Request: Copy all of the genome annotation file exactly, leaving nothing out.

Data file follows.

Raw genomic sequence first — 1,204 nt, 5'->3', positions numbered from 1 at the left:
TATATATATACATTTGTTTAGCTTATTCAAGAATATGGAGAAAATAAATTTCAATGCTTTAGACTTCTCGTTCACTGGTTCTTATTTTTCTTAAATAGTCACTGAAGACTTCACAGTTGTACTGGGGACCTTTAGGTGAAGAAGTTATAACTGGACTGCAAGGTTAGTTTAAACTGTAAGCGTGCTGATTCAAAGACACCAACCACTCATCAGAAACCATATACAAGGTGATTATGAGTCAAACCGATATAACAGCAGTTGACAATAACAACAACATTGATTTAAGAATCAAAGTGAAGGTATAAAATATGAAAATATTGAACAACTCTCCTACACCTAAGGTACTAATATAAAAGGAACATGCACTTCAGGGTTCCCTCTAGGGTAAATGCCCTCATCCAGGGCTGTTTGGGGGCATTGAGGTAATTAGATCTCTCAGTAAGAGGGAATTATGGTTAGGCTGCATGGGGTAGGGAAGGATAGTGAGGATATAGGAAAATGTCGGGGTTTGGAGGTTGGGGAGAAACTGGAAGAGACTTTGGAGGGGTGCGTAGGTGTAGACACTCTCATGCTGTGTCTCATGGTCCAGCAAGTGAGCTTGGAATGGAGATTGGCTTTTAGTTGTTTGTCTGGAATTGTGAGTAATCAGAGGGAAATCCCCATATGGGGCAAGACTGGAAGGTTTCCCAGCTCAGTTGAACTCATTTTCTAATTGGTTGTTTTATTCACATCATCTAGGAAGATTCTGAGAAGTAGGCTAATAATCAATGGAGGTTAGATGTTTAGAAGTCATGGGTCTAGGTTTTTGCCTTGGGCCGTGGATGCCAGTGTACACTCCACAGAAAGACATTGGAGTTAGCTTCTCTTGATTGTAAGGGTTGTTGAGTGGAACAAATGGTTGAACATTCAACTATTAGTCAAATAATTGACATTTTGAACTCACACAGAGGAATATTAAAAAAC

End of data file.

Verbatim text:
Raw genomic sequence first — 1,204 nt, 5'->3', positions numbered from 1 at the left:
TATATATATACATTTGTTTAGCTTATTCAAGAATATGGAGAAAATAAATTTCAATGCTTTAGACTTCTCGTTCACTGGTTCTTATTTTTCTTAAATAGTCACTGAAGACTTCACAGTTGTACTGGGGACCTTTAGGTGAAGAAGTTATAACTGGACTGCAAGGTTAGTTTAAACTGTAAGCGTGCTGATTCAAAGACACCAACCACTCATCAGAAACCATATACAAGGTGATTATGAGTCAAACCGATATAACAGCAGTTGACAATAACAACAACATTGATTTAAGAATCAAAGTGAAGGTATAAAATATGAAAATATTGAACAACTCTCCTACACCTAAGGTACTAATATAAAAGGAACATGCACTTCAGGGTTCCCTCTAGGGTAAATGCCCTCATCCAGGGCTGTTTGGGGGCATTGAGGTAATTAGATCTCTCAGTAAGAGGGAATTATGGTTAGGCTGCATGGGGTAGGGAAGGATAGTGAGGATATAGGAAAATGTCGGGGTTTGGAGGTTGGGGAGAAACTGGAAGAGACTTTGGAGGGGTGCGTAGGTGTAGACACTCTCATGCTGTGTCTCATGGTCCAGCAAGTGAGCTTGGAATGGAGATTGGCTTTTAGTTGTTTGTCTGGAATTGTGAGTAATCAGAGGGAAATCCCCATATGGGGCAAGACTGGAAGGTTTCCCAGCTCAGTTGAACTCATTTTCTAATTGGTTGTTTTATTCACATCATCTAGGAAGATTCTGAGAAGTAGGCTAATAATCAATGGAGGTTAGATGTTTAGAAGTCATGGGTCTAGGTTTTTGCCTTGGGCCGTGGATGCCAGTGTACACTCCACAGAAAGACATTGGAGTTAGCTTCTCTTGATTGTAAGGGTTGTTGAGTGGAACAAATGGTTGAACATTCAACTATTAGTCAAATAATTGACATTTTGAACTCACACAGAGGAATATTAAAAAAC